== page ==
Monday, January 16, 2017

History of The Lone Ranger--The Radio Years (1/3)


The Lone Ranger! "Hi Yo Silver!"

"A fiery horse with the speed of light, a cloud of dust and a hearty 'Hi Yo Silver!' The Lone Ranger--with his faithful Indian companion Tonto--the daring and resourceful masked rider of the plains led the fight for law and order in the early west. Return with us now to those thrilling days of yesteryear. The Lone Ranger rides again!"

 

Baby Boomers everywhere will remember those rousing words recited over Rossini's classical music The William Tell Overture. The television version of the masked man hit the small screen in a big way, but the character was already well-established on a radio show first broadcast from Detroit three times a week on WXYZ radio in 1933.

 

Fran Striker was the creator of the character; George W. Trendle was the producer of the show; and Earl Graser was the first Lone Ranger on the radio.

 

Earle Graser

Graser had a deep, authoritive, vibrant voice that sounded much older than his thirty-two years. On his way home from rehearsals at the station on April 8, 1941, he fell asleep at the wheel and veered into a parked trailer silencing one of America's most popular radio voices. He had been on the air as the Lone Ranger for eight years. The show was scheduled to air the next night, but who would take over the role?

  

Trendle had to find someone fast. Mike Wallace might work. He would become a journalist on Sixty Minutes decades later, but he was presently the narrator on the popular The Green Hornet program at WXYZ. Mike Wallace was available, but he had questionable dramatic voice acting ability. 

 

Brace Beemer

It was decided that Brace Beemer, who narrated The Lone Ranger, was their best choice on short notice. He had already been doing publicity photos for The Lone Ranger, and now he could make public appearances around the Detroit area as well. Best of all, Beemer's voice was similar to Graser's with a slight headcold. Good enough! To ease the transition for listeners, the masked man would be wounded for the next few episodes and speak with a weak, raspy voice.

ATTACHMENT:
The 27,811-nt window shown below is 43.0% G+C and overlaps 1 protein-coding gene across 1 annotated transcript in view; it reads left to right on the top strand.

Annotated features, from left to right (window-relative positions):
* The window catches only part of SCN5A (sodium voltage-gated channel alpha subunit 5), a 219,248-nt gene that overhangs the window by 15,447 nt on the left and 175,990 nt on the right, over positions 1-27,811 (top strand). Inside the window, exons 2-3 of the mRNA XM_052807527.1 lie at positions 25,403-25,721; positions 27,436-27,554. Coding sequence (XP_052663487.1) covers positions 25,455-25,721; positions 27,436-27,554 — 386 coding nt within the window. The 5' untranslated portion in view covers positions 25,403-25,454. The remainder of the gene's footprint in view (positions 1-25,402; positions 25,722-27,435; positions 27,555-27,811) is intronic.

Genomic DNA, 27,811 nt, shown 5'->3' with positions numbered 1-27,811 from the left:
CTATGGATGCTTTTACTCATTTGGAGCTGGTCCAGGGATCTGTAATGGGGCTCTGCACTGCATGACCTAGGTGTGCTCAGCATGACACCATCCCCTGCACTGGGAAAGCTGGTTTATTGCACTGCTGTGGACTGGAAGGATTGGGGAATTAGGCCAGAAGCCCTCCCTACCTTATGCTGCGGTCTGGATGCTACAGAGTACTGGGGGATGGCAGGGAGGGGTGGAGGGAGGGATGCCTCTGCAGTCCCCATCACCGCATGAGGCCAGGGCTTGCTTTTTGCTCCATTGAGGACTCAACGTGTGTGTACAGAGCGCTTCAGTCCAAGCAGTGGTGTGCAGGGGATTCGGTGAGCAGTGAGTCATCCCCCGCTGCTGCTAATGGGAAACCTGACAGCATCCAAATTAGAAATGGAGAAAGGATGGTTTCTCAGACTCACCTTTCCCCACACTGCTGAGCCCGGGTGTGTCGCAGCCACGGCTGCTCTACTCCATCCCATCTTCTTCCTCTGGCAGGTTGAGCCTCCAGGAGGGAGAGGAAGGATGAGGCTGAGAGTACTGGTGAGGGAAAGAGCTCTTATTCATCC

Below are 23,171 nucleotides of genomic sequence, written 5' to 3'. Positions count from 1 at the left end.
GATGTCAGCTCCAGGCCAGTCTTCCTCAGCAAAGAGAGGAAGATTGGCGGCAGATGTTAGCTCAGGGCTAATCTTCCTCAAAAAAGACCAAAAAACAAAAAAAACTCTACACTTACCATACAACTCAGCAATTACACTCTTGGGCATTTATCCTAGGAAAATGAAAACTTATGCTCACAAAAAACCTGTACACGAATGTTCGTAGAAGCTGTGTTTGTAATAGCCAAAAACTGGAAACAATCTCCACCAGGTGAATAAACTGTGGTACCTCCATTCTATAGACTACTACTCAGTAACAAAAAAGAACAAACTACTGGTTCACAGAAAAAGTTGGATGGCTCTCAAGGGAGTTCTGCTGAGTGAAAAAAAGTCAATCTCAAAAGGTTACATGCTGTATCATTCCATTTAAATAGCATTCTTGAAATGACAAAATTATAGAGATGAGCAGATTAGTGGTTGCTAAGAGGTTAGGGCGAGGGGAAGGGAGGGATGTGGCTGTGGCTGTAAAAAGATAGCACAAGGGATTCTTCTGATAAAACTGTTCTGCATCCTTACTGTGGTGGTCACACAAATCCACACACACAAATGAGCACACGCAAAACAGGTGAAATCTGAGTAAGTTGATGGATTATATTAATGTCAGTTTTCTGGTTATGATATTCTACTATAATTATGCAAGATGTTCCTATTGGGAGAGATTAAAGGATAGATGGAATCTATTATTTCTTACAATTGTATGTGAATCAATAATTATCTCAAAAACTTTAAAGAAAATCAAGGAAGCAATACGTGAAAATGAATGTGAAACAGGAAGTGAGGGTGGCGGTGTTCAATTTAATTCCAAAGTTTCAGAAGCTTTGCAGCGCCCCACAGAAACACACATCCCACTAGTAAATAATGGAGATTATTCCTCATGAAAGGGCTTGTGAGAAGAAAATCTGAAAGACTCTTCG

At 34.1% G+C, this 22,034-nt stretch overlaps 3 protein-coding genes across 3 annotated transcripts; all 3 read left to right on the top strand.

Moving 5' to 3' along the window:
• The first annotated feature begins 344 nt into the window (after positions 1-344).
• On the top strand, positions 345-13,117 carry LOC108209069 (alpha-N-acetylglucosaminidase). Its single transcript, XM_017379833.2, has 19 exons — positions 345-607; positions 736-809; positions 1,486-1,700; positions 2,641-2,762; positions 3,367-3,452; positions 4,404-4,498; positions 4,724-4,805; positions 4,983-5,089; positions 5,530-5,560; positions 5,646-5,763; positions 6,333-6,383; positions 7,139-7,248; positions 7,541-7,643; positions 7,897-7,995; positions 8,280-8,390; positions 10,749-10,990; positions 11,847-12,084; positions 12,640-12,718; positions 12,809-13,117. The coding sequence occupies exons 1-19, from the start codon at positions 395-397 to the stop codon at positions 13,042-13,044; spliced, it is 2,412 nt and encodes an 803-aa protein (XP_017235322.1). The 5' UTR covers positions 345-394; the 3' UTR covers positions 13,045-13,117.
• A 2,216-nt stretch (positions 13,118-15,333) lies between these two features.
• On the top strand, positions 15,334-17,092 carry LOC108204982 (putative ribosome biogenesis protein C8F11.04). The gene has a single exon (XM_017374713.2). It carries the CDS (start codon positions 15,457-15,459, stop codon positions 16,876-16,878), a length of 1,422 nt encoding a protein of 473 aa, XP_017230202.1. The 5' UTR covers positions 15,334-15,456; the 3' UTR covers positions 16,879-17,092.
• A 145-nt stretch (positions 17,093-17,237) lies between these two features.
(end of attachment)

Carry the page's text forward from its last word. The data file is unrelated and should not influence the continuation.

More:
Brace Beemer was an excellent front man for the program. He was six feet tall, handsome, and an excellent horseman.  He had no problem booming out "Hi-Yo, Silver"during the program, but he couldn't handle the ending when he had to say "Hi-Yo, Silver, away." It didn't sound right to Trendle or the sound engineers, so they inserted a recording of Graser saying the line at the end of the program. In a 1944 radio poll, The Lone Ranger placed number one in popularity. In all, there were 2,956 radio episodes made.

 

The Lone Ranger television show opening with theme song "The William Tell Overture." https://www.youtube.com/watch?v=p9lf76xOA5k

Wednesday, January 11, 2017

The EDSEL--Car of the Future--Really?


I grew up in the Dearborn, Michigan--the center of what is commonly known as Ford Country. Most people in the area buy Ford products--unless of course they work for Chrysler or General Motors. Brand loyalty is encouraged by the automotive companies and most workers comply--especially when the company offers employee discounts.

When Ford Motor Company came out with the Edsel in 1958, the company upgraded its Lincoln Division to compete with General Motor's luxury Cadillac. Ford needed a premium vehicle to fill the intermediate slot vacated by Lincoln to compete with Oldsmobile, Buick, and DeSoto. Ford promoted the Edsel as the product of extensive research and development. Their sophisticated market analysis indicated to the suits at Ford's that they had a winner.

The Edsel was touted as the car of the future. Ford executives were confident of brand acceptance by the car buying public. Innovative features like a rolling-dome speedometer, engine warning lights, an available Teletouch pushbutton shifting system, self-adjusting brakes, optional seat belts, and child-proof rear door locks would surely capture the imagination of modern-thinking consumers.

The day after the Edsel was introduced, The New York Times dubbed it the "reborn LaSalle"--a nameplate that disappeared in the early 1940s. So much for the car of the future concept. Once the Edsel hit the streets, the public thought it was unattractive, overpriced, and overhyped. The car's production was stopped after three years of under performing in Ford and Mercury showrooms.


Ford Motor Company lost $250 million on the project. Edsel's failure was across the board. Popular culture thought the car's styling was odd. The nameplate's trademark horsecollar grille was said to resemble "an Oldsmobile sucking a lemon." The Teletouch pushbutton transmission was problematic being centered on the steering wheel hub where most cars had their warning horn. Some drivers accidently shifted when they meant to sound their horn. Another unforeseen problem was that the pushbutton transmission was not suited for street racing, so the Edsel became known as an old man's car.